#### Implementation

We now need to add an Image Transformation Network to our multi-stage network architecture, and make sure that the optimizer is set to optimize the parameters of the ITN. We will be using the architecture from Johnson et al. for our ITN. Replace the last 8 lines of the StyleCNN initializer with this code:

Also, since we now want our training regime to accept a content image batch as training examples, we can remove the content image as an input to the initializer. Our training regime accepts a content image batch, transforms it into pastiche images, computes losses as done above, and calls backward on the final loss to update the ITN parameters. Here’s all that in code:

Awesome! Let’s change our save_image function to be able to save not just one image, but a batch of images:

`def save_images(input, paths):    N = input.size()[0]    images = input.data.clone().cpu()    for n in range(N):        image = images[n]        image = image.view(3, imsize, imsize)        image = unloader(image)        scipy.misc.imsave(paths[n], image)`

One more order of business. We need to have available to us a dataset of content images as training examples to be passed into our network at every training iteration. We will use the Microsoft COCO dataset for this. You have to install and set up the COCO API before you can do anything with it in PyTorch. The API can be download from source here. After downloading it, install it by running setup.py.

Once you’ve completed those steps, add these imports:

`import torch.utils.dataimport torchvision.datasets as datasets`

Finally, we replace our main function with this code:

Woo! Now we can train a network to transform any image into a stylized version of it, based on the style of our prepicked image. That is awesome! In case you were wondering, this technology is exactly how apps like Prisma work. Here are some example outputs from three feedforward networks trained on three different paintings:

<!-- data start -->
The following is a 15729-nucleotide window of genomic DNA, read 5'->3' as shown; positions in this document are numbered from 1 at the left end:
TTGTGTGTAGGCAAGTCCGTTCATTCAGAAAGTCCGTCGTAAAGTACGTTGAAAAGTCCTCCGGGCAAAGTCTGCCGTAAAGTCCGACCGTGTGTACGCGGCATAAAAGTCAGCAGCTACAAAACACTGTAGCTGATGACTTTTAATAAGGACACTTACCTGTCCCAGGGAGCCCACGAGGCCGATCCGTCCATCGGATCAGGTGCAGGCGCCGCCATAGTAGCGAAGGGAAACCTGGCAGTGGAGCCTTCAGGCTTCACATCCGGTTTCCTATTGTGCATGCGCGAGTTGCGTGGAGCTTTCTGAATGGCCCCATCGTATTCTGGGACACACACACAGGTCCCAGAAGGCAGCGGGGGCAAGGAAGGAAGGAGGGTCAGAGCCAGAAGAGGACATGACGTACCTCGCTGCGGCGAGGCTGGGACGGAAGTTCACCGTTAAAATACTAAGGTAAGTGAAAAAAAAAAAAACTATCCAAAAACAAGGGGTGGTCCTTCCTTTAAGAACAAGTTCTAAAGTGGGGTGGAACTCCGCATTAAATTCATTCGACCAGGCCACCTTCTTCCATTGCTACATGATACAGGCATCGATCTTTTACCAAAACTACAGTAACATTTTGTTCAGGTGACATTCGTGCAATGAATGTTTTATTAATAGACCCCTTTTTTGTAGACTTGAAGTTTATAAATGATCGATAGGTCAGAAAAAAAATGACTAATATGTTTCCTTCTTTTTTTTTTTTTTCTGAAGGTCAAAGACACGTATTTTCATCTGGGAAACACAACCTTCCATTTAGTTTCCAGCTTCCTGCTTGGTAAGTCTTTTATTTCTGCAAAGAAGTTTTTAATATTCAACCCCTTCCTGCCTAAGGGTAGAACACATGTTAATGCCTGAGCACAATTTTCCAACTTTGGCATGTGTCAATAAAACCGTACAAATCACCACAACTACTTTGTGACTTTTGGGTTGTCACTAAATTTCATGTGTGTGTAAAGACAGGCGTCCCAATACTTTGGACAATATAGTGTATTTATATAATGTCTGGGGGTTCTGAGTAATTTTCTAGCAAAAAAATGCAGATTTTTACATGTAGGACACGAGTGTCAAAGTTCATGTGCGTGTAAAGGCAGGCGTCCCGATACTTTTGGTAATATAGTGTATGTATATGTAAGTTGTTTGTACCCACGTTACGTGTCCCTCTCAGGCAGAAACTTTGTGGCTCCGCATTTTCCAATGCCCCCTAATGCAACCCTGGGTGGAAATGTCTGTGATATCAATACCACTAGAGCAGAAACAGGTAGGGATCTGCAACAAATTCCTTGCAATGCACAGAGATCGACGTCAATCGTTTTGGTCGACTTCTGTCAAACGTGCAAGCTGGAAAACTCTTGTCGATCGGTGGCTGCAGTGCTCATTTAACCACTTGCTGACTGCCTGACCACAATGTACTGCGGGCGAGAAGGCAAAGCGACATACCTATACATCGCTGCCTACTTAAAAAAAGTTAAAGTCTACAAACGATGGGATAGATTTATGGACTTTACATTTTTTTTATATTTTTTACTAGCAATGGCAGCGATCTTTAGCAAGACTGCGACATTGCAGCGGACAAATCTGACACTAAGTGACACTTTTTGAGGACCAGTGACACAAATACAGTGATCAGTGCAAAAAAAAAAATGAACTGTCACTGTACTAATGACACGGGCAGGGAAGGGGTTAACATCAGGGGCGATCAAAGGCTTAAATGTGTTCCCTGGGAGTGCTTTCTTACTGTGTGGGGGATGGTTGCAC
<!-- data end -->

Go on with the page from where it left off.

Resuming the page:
### Arbitrary Style Transfer

You may have noticed that, although our feedforward implementation can produce stylized pastiches instantly, it can only do so for one given style image. Would it be possible to train a network which can take, in addition to any content image, any style image and produce a pastiche from those two images? In other words, can we make a truly arbitrary neural style transfer network?

As it so happens, a very cool finding in this problem suggested that it is possible. A few years ago, it was found that the Instance Normalization layers in the Image Transformation Networks were the only important layers to represent style. In other words, if we keep all Convolutional parameters the same and learn only new Instance Normalization parameters, we can represent completely different styles in just one network. Here’s the paper with that finding. This suggests that we can take advantage of Instance Norm layers by using, in those layers, parameters that are specific to each style.

The first attempt to do this was from a team at Cornell. Their solution was using Adaptive Instance Normalization, in which an encoder-decoder architecture was used to generate the Instance Norm parameters from the style images. Here is the paper on that. This had fairly high success.

The next attempt at arbitrary style transfer was my own project, in which I use a secondary Normalization Network to transform the style image into Instance Normalization parameters to be used by the Image Transformation Network, learning the parameters in both the Normalization Network and the ITN all at once. Here is my paper on that. This method was able to demonstrate success on a small set of random styles and therefore was not truly arbitrary; however, it was theoretically successful.

The latest attempt at achieving arbitrary style transfer was from a team at Google Brain. They used a method which happens to be almost identical to the my method, as described above, except that they use a pre-trained Inception network to transform the style images into Instance Norm parameters instead of using an untrained network and training it, along with the ITN, end-to-end. This method saw wild success and produced beautiful results, achieving true arbitrary neural style transfer. Here is the awesome paper on that.

While I was unable to fully solve the problem, I felt honored to have been able to participate in the research conversation and be on the cutting-edge of solving such an intriguing problem. It was thrilling to see Google finally solve the problem with such an elegant and beautiful solution.